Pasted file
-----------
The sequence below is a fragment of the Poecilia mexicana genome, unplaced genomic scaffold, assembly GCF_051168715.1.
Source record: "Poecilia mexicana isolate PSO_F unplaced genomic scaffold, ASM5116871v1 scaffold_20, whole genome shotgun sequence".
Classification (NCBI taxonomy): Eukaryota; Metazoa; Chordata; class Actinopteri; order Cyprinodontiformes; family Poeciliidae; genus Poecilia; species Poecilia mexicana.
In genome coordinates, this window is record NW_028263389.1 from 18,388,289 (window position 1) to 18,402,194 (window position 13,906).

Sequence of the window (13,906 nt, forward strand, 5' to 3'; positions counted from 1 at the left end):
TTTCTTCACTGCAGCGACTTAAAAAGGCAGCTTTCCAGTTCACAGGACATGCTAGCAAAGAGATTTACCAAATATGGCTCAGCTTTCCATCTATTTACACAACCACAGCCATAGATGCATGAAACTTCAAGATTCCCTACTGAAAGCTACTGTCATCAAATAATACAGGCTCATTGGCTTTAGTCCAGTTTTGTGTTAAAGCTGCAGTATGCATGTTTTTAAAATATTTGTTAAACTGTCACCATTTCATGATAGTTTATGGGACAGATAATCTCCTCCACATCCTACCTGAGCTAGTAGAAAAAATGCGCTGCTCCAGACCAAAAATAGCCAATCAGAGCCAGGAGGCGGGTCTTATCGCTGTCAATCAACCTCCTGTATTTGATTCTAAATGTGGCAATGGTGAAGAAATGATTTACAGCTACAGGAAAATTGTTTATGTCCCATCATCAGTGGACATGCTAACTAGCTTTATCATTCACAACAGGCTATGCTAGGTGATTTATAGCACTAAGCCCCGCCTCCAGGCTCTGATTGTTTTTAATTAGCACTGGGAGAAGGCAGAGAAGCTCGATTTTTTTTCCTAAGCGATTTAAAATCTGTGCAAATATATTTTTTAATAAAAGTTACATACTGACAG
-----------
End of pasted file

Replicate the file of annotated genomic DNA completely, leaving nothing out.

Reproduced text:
The sequence below is a fragment of the Poecilia mexicana genome, unplaced genomic scaffold, assembly GCF_051168715.1.
Source record: "Poecilia mexicana isolate PSO_F unplaced genomic scaffold, ASM5116871v1 scaffold_20, whole genome shotgun sequence".
Classification (NCBI taxonomy): Eukaryota; Metazoa; Chordata; class Actinopteri; order Cyprinodontiformes; family Poeciliidae; genus Poecilia; species Poecilia mexicana.
In genome coordinates, this window is record NW_028263389.1 from 18,388,289 (window position 1) to 18,402,194 (window position 13,906).

Sequence of the window (13,906 nt, forward strand, 5' to 3'; positions counted from 1 at the left end):
TTTCTTCACTGCAGCGACTTAAAAAGGCAGCTTTCCAGTTCACAGGACATGCTAGCAAAGAGATTTACCAAATATGGCTCAGCTTTCCATCTATTTACACAACCACAGCCATAGATGCATGAAACTTCAAGATTCCCTACTGAAAGCTACTGTCATCAAATAATACAGGCTCATTGGCTTTAGTCCAGTTTTGTGTTAAAGCTGCAGTATGCATGTTTTTAAAATATTTGTTAAACTGTCACCATTTCATGATAGTTTATGGGACAGATAATCTCCTCCACATCCTACCTGAGCTAGTAGAAAAAATGCGCTGCTCCAGACCAAAAATAGCCAATCAGAGCCAGGAGGCGGGTCTTATCGCTGTCAATCAACCTCCTGTATTTGATTCTAAATGTGGCAATGGTGAAGAAATGATTTACAGCTACAGGAAAATTGTTTATGTCCCATCATCAGTGGACATGCTAACTAGCTTTATCATTCACAACAGGCTATGCTAGGTGATTTATAGCACTAAGCCCCGCCTCCAGGCTCTGATTGTTTTTAATTAGCACTGGGAGAAGGCAGAGAAGCTCGATTTTTTTTCCTAAGCGATTTAAAATCTGTGCAAATATATTTTTTAATAAAAGTTACATACTGACAG